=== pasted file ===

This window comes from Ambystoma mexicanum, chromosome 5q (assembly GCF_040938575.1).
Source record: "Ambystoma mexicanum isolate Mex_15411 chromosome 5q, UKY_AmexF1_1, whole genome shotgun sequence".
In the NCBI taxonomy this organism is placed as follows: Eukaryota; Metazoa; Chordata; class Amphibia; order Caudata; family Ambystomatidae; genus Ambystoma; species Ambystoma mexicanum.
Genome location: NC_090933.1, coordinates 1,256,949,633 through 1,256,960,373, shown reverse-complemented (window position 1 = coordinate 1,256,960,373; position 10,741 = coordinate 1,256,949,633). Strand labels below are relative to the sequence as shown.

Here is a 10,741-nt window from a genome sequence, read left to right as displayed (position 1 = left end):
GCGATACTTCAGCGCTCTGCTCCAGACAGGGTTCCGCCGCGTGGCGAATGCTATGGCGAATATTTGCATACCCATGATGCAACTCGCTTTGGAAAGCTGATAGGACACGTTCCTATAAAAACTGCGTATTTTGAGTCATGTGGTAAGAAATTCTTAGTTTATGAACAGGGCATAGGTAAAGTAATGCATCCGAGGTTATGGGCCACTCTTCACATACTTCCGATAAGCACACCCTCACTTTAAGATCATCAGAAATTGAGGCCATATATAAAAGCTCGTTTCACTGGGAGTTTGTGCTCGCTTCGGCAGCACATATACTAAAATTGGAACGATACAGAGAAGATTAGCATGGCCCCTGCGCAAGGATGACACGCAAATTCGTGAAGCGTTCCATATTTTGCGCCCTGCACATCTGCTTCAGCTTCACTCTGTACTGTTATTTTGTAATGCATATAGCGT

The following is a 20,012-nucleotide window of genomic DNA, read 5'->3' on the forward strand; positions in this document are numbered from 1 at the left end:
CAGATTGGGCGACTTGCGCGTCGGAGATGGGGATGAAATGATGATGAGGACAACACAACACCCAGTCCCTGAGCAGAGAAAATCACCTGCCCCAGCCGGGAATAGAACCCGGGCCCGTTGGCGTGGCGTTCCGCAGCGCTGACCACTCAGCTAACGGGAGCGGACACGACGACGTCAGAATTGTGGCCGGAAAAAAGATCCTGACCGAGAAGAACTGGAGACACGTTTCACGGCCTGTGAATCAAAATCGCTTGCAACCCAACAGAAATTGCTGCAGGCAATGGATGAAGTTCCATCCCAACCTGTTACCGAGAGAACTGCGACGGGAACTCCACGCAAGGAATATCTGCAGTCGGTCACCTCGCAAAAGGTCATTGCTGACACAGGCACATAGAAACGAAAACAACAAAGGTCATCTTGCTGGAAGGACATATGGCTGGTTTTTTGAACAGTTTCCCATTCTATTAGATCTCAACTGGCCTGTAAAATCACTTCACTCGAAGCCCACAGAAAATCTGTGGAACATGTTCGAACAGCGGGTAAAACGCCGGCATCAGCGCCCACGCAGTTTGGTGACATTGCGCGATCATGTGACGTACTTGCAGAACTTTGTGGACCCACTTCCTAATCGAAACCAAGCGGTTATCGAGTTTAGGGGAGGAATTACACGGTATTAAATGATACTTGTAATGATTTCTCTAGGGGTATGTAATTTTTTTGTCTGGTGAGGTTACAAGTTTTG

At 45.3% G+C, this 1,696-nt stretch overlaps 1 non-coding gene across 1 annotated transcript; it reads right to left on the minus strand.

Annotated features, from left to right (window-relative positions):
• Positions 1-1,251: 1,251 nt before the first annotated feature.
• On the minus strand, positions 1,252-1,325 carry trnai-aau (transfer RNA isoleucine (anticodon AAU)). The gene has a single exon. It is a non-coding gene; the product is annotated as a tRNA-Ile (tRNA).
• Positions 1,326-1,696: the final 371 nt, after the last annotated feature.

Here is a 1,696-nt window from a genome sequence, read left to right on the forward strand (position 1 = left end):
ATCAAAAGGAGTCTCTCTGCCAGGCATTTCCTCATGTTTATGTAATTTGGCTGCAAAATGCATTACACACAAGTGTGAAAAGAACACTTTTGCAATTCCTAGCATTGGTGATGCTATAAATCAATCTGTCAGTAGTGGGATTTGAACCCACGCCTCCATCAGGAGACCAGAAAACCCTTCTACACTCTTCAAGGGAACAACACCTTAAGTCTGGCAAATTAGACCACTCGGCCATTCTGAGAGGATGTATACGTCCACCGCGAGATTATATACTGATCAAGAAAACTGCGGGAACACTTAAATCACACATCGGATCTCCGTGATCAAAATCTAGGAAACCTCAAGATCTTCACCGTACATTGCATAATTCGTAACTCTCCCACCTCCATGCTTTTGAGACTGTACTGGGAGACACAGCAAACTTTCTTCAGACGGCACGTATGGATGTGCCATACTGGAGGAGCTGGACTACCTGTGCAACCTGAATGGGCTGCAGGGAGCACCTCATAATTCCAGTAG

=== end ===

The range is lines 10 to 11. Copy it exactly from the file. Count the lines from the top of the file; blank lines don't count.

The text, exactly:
Annotated features, from left to right (window-relative positions):
• Positions 1-1,251: 1,251 nt before the first annotated feature.